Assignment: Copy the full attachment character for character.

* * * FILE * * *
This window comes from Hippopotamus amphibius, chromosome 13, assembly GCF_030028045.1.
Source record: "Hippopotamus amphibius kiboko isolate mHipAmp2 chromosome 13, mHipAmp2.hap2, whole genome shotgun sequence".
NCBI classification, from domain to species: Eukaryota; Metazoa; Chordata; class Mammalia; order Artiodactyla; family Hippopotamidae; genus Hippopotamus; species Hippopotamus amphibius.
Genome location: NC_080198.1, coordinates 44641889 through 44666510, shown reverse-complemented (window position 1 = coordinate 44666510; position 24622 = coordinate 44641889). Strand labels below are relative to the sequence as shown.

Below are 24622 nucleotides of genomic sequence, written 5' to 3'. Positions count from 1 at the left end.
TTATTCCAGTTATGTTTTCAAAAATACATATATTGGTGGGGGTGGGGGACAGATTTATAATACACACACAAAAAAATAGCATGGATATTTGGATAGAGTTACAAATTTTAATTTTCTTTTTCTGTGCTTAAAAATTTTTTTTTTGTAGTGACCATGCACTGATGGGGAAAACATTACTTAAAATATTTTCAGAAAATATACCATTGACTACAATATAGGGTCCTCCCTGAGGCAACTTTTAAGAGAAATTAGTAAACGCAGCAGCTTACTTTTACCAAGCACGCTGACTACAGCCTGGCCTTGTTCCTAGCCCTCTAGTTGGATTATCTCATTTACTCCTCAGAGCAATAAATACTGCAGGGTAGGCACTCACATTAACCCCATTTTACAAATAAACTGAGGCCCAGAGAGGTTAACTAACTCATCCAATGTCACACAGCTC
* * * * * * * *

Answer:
This window comes from Hippopotamus amphibius, chromosome 13, assembly GCF_030028045.1.
Source record: "Hippopotamus amphibius kiboko isolate mHipAmp2 chromosome 13, mHipAmp2.hap2, whole genome shotgun sequence".
NCBI classification, from domain to species: Eukaryota; Metazoa; Chordata; class Mammalia; order Artiodactyla; family Hippopotamidae; genus Hippopotamus; species Hippopotamus amphibius.
Genome location: NC_080198.1, coordinates 44641889 through 44666510, shown reverse-complemented (window position 1 = coordinate 44666510; position 24622 = coordinate 44641889). Strand labels below are relative to the sequence as shown.

Below are 24622 nucleotides of genomic sequence, written 5' to 3'. Positions count from 1 at the left end.
TTATTCCAGTTATGTTTTCAAAAATACATATATTGGTGGGGGTGGGGGACAGATTTATAATACACACACAAAAAAATAGCATGGATATTTGGATAGAGTTACAAATTTTAATTTTCTTTTTCTGTGCTTAAAAATTTTTTTTTTGTAGTGACCATGCACTGATGGGGAAAACATTACTTAAAATATTTTCAGAAAATATACCATTGACTACAATATAGGGTCCTCCCTGAGGCAACTTTTAAGAGAAATTAGTAAACGCAGCAGCTTACTTTTACCAAGCACGCTGACTACAGCCTGGCCTTGTTCCTAGCCCTCTAGTTGGATTATCTCATTTACTCCTCAGAGCAATAAATACTGCAGGGTAGGCACTCACATTAACCCCATTTTACAAATAAACTGAGGCCCAGAGAGGTTAACTAACTCATCCAATGTCACACAGCTC